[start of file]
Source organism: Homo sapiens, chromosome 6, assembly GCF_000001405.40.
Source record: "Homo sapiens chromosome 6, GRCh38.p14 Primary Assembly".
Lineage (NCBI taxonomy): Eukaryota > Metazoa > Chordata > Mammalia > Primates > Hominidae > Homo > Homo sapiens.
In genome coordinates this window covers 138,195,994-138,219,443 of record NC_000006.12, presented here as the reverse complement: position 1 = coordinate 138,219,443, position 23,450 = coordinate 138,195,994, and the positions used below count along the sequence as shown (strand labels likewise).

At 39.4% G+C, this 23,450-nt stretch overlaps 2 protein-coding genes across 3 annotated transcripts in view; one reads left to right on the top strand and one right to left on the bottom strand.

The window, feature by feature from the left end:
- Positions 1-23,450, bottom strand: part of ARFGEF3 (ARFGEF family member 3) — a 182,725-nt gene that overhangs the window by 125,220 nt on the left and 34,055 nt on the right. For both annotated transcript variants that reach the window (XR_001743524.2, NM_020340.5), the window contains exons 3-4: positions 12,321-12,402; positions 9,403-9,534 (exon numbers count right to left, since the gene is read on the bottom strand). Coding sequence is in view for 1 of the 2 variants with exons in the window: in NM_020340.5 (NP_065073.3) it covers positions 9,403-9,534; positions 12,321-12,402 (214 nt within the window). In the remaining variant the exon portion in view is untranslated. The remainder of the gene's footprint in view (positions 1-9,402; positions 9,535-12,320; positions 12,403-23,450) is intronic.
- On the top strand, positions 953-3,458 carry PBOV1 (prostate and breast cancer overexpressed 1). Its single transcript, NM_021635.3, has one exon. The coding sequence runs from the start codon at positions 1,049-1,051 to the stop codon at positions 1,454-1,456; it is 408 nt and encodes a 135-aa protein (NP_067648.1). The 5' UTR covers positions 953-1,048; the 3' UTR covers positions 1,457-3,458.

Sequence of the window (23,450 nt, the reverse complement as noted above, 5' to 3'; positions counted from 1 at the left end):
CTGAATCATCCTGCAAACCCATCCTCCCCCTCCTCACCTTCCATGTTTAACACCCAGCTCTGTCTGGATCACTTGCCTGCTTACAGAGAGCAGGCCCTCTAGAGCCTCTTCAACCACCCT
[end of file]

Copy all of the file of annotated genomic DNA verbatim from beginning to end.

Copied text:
Source organism: Homo sapiens, chromosome 6, assembly GCF_000001405.40.
Source record: "Homo sapiens chromosome 6, GRCh38.p14 Primary Assembly".
Lineage (NCBI taxonomy): Eukaryota > Metazoa > Chordata > Mammalia > Primates > Hominidae > Homo > Homo sapiens.
In genome coordinates this window covers 138,195,994-138,219,443 of record NC_000006.12, presented here as the reverse complement: position 1 = coordinate 138,219,443, position 23,450 = coordinate 138,195,994, and the positions used below count along the sequence as shown (strand labels likewise).

At 39.4% G+C, this 23,450-nt stretch overlaps 2 protein-coding genes across 3 annotated transcripts in view; one reads left to right on the top strand and one right to left on the bottom strand.

The window, feature by feature from the left end:
- Positions 1-23,450, bottom strand: part of ARFGEF3 (ARFGEF family member 3) — a 182,725-nt gene that overhangs the window by 125,220 nt on the left and 34,055 nt on the right. For both annotated transcript variants that reach the window (XR_001743524.2, NM_020340.5), the window contains exons 3-4: positions 12,321-12,402; positions 9,403-9,534 (exon numbers count right to left, since the gene is read on the bottom strand). Coding sequence is in view for 1 of the 2 variants with exons in the window: in NM_020340.5 (NP_065073.3) it covers positions 9,403-9,534; positions 12,321-12,402 (214 nt within the window). In the remaining variant the exon portion in view is untranslated. The remainder of the gene's footprint in view (positions 1-9,402; positions 9,535-12,320; positions 12,403-23,450) is intronic.
- On the top strand, positions 953-3,458 carry PBOV1 (prostate and breast cancer overexpressed 1). Its single transcript, NM_021635.3, has one exon. The coding sequence runs from the start codon at positions 1,049-1,051 to the stop codon at positions 1,454-1,456; it is 408 nt and encodes a 135-aa protein (NP_067648.1). The 5' UTR covers positions 953-1,048; the 3' UTR covers positions 1,457-3,458.

Sequence of the window (23,450 nt, the reverse complement as noted above, 5' to 3'; positions counted from 1 at the left end):
CTGAATCATCCTGCAAACCCATCCTCCCCCTCCTCACCTTCCATGTTTAACACCCAGCTCTGTCTGGATCACTTGCCTGCTTACAGAGAGCAGGCCCTCTAGAGCCTCTTCAACCACCCT